I glanced sidelong at Cassie, who was predictably cleaning a currently empty cage. She grinned ruefully at my knowing look. “There was a new nature documentary on tape at the Discovery Channel store,” she said dutifully, “which just happens to be right next to The Gap.”
“And The Gap just happened to be having a major sale,” Rachel finished.
I smiled. “Erek, what do you have to say?”
He looked hesitant, like he regretted having to spoil our respective good moods. I couldn't blame him—we'd had a few days off from doing anything remotely dangerous, and telling us about some new threat wasn't going to be received well. His somber expression, though projected by a hologram, was convincing enough, and we quickly sobered.
“We've found something out that you ought to know,” he said. “Early this morning. It seems that Visser Three has put out for some hired help.”
(Hired help?) Tobias said sharply. Erek nodded. I started to get a bad feeling.
Rachel frowned. “What kind of hired help? Like the Taxxons?”
“No,” said Erek, shaking his head. “Not a deal. No infestation. He's hiring out, paying actual money.”
I raised an eyebrow. “That doesn't sound like Visser Three. What is it that he would pay for that his troops couldn't do themselves?”
Erek looked at me seriously. “The only thing that his troops haven't been able to do—kill the 'Andalite bandits.'”
We were silent for a moment. Then:
(Impossible,) Ax said flatly. (He would never concede that honor. He would want to kill us himself and take all the glory.)
“That's why it's so strange. We assume that he'll pay well enough that he could, ah, buy the credit.”
“Now that sounds more like Visser Three,” Marco said, rolling his eyes.
“Who exactly is he hiring?” I asked.
Erek looked directly at Ax. “You may have heard of him,” he said. “His name is Endozer-Coortil-Quartum.”
Ax stiffened before Erek even got the full name out. Rachel looked at him with a raised eyebrow.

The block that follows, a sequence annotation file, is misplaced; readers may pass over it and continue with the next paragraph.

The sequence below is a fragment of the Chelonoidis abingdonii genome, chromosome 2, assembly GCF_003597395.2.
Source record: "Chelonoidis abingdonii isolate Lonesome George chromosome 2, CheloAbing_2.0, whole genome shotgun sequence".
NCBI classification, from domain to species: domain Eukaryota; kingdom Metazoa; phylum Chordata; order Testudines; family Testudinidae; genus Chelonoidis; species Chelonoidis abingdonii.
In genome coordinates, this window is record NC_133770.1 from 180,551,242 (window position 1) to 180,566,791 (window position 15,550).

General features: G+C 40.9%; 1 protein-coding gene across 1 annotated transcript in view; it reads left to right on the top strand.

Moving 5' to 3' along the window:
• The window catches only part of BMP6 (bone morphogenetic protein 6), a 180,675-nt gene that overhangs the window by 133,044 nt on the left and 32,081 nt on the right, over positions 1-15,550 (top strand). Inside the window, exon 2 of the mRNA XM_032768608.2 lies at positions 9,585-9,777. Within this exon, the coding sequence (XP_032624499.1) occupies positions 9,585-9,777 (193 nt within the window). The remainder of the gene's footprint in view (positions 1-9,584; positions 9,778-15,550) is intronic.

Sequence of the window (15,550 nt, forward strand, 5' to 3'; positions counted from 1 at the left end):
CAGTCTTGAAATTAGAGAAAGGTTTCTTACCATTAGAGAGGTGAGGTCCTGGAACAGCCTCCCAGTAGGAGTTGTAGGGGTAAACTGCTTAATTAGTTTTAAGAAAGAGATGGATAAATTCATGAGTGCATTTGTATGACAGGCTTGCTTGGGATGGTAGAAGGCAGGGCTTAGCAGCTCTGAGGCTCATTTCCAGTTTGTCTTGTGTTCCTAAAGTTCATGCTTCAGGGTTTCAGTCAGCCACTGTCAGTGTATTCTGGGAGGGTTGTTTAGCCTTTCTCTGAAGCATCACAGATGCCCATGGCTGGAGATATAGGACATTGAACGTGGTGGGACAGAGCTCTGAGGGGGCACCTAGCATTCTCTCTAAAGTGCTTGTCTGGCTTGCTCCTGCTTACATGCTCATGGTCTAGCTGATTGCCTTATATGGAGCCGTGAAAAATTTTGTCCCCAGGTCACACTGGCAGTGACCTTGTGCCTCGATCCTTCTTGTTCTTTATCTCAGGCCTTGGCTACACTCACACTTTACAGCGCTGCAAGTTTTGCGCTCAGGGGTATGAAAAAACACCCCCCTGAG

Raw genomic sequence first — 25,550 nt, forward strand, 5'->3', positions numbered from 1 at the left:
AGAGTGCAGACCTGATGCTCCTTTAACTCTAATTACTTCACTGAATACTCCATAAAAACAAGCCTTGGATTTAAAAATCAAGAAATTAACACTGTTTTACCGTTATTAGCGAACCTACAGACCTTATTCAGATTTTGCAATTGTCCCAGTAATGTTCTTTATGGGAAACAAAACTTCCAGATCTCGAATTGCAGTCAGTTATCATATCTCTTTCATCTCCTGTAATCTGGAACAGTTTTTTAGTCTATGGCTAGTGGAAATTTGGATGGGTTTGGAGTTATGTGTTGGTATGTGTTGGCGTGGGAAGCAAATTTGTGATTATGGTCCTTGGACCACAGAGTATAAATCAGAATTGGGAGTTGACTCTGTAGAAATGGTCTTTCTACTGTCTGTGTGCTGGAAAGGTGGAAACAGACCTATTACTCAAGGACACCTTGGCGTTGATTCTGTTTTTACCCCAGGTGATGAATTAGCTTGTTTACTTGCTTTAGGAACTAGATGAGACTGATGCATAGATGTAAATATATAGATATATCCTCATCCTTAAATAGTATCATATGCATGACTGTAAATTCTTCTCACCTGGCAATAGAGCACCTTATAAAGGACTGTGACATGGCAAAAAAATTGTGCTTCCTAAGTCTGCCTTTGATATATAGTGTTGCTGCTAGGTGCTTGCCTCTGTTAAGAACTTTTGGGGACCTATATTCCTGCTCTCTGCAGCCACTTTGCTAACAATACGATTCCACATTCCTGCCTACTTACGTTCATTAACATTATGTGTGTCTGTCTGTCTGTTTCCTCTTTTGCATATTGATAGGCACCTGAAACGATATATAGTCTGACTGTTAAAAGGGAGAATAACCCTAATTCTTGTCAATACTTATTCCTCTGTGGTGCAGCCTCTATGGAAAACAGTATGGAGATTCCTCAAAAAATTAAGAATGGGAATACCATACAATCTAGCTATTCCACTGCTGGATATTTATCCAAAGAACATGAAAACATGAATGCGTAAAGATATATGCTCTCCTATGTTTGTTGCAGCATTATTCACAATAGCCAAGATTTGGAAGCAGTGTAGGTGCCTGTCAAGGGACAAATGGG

“Gee, another model deputy of your sterling race?” she said mockingly. I shot a warning look at her. But we were all thinking it—about the betrayal of the Andalite captian on Leera. About how not even Andalites were perfect. Ax, however, did not retort. I looked over at him, and was surprised. He seemed to be trembling with anger, but not because of Rachel.
(Yes, I have heard of him,) he said, struggling to keep his voice calm. I could hear the fury radiating through his thought-speech.
Cassie looked at Erek thoughtfully. “So... Visser Three hired an Andalite?”
(He is not an Andalite!) Ax said fiercely, surprising us all. His deadly tail flicked in agitation. (He is not one of us!)
(Oo-kay,) said Tobias. (I'm thinking there's a history behind this.)
Ax didn't appear like he wanted to answer. He realized that his people weren't nearly as pristine as they made themselves out to be, but he didn't want to admit. I understood that, but I also wanted an answer.
“Ax, what's the deal with this guy?” I asked firmly. “Tell me.”
He was still reluctant, but he wouldn't dare disobey a direct order from his “prince.” His main eyes focused on the floor. (He is forsaken.)
“Forsaken?” Rachel echoed.
(Yes. He—he used to be in the Andalite army. He was a fierce, great warrior. He was even made a prince. But...) he faltered. (Something happened. I do not know the details. One day, he was out. Gone. Stripped of his title. Since then, he has acted as a mercenary. His name is sometimes spoken as a curse word.) He vehemently stomped the dirt floor with a hoof. (I would have thought that he would have had enough remains of his Andalite dignity not to hire out to the Yeerks, but... I was wrong.)
Tobias whistled. (Woah. This guy sounds like trouble.)
I noticed Marco, being oddly quiet. His arms were crossed and he had a perplexed frown on his face, his dark eyes staring a hole through the floor.
I turned my attention back to Ax. “Ax. How good is this guy? What can we expect from him?”
“He's good enough that Visser Three would actually hire him,” Cassie pointed out. She tossed her dirty rag on one hay bale and sat on another.
Ax nodded in agreement with Cassie. It was always strange to see such a habitual human behavior characteristic on him. (Yes. He is very competent. He... he may be one of the best warriors that have ever come out of the Andalite army. Maybe even better than my brother was.) The last sentence he had to force out, like the admittance was going completely against his entire being. Cassie patted his shoulder sympathetically.
“How much is he paying this guy?” Rachel wondered.
“An extravagant amount,” said Erek. “Unheard of. On your planet, the amount would translate roughly to about five million.”